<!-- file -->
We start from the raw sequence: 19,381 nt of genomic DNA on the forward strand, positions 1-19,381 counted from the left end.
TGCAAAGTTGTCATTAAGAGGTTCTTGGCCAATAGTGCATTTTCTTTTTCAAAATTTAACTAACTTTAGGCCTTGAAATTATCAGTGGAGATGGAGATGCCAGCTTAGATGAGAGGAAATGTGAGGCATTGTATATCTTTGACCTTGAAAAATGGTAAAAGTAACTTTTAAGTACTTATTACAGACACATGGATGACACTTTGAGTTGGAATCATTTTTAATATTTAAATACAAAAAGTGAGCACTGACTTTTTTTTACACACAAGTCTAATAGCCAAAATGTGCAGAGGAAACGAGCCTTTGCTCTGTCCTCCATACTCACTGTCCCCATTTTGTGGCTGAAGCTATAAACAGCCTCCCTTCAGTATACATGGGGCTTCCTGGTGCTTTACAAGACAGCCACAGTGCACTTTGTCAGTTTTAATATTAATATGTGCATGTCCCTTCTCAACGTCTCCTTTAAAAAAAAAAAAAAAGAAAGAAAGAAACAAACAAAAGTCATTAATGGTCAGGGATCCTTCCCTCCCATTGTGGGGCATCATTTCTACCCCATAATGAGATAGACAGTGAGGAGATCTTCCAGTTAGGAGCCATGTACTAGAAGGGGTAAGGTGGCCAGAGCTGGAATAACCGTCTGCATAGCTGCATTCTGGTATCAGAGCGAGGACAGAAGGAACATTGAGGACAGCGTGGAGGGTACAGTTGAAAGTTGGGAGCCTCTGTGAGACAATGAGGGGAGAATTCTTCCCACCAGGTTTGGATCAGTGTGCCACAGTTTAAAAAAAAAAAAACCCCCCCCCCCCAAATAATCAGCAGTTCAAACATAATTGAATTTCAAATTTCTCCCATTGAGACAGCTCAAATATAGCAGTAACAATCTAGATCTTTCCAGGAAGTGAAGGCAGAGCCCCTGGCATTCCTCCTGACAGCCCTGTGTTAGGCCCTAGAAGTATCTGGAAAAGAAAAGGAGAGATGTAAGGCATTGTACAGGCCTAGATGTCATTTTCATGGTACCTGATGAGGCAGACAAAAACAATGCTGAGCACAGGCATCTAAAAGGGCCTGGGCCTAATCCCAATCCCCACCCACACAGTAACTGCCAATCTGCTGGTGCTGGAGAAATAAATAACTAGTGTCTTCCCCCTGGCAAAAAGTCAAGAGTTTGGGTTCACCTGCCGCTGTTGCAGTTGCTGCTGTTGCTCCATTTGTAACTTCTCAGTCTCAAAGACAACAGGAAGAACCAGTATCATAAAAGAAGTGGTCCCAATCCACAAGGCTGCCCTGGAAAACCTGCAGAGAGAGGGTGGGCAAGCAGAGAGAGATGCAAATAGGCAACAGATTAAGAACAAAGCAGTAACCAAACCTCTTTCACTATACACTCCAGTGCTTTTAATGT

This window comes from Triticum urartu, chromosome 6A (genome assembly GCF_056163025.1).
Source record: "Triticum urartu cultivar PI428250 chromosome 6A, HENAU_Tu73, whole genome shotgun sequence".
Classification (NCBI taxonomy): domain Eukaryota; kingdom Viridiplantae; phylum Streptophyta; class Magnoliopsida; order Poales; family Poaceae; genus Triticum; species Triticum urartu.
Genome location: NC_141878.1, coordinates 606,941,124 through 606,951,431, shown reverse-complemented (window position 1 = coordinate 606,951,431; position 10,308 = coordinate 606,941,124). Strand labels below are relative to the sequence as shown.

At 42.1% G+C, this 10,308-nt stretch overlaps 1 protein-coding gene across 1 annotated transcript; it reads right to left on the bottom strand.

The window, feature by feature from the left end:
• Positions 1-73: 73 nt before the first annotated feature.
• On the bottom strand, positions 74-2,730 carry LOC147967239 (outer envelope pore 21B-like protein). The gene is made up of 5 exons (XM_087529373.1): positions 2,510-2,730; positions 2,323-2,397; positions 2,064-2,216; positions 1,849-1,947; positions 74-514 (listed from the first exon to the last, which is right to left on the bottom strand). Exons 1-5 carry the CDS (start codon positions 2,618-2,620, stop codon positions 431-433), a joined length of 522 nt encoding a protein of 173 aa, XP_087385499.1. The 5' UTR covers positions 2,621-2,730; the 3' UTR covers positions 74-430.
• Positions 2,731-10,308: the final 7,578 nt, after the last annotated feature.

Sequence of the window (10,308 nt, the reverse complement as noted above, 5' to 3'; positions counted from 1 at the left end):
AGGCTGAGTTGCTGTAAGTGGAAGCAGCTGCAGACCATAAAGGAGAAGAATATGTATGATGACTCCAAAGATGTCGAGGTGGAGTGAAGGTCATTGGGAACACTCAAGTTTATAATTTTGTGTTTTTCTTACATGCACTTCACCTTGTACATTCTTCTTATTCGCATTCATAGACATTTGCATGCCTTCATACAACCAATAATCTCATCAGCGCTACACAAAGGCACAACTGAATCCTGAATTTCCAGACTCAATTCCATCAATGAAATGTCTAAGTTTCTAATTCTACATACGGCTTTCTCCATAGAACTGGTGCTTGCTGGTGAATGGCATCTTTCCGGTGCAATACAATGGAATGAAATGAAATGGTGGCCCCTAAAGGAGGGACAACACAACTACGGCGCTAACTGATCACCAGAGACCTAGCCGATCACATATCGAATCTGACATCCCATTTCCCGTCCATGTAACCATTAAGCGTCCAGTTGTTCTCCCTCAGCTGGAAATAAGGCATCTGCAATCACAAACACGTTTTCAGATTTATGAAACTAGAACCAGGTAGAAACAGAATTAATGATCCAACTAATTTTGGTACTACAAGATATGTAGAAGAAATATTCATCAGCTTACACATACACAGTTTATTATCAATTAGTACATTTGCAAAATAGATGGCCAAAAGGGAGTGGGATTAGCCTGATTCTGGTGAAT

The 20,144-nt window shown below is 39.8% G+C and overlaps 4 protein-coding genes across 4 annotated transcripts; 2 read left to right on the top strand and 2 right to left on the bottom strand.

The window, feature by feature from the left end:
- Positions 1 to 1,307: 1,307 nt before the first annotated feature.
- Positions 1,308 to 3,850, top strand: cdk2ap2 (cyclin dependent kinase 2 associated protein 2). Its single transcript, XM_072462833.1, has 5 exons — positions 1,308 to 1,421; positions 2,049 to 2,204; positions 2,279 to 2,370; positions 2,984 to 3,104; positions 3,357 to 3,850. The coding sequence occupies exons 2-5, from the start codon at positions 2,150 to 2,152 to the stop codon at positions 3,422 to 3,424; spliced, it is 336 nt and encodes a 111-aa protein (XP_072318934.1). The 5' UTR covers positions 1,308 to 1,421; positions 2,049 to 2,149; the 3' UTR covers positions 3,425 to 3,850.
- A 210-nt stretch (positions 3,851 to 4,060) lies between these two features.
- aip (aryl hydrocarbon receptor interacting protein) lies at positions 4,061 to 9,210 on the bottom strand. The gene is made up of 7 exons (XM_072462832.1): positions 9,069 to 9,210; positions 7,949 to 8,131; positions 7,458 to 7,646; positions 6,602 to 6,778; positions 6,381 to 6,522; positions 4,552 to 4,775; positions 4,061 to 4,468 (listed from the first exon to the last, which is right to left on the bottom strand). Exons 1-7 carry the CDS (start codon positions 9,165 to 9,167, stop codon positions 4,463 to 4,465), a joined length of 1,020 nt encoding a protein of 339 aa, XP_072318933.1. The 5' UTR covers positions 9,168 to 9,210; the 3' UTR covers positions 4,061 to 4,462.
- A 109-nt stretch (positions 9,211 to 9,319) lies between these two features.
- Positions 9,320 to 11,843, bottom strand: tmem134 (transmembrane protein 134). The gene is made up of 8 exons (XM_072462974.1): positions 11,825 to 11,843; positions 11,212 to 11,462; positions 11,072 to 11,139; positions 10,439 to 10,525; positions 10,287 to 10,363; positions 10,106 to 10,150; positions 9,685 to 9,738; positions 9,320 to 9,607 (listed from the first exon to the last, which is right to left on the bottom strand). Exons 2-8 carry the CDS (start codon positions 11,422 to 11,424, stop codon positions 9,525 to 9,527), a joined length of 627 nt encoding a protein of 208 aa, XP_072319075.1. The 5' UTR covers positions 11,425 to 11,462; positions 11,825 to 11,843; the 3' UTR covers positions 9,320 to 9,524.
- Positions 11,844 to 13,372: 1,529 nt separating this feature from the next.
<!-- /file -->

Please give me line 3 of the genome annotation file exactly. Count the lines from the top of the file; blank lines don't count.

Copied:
This window comes from Triticum urartu, chromosome 6A (genome assembly GCF_056163025.1).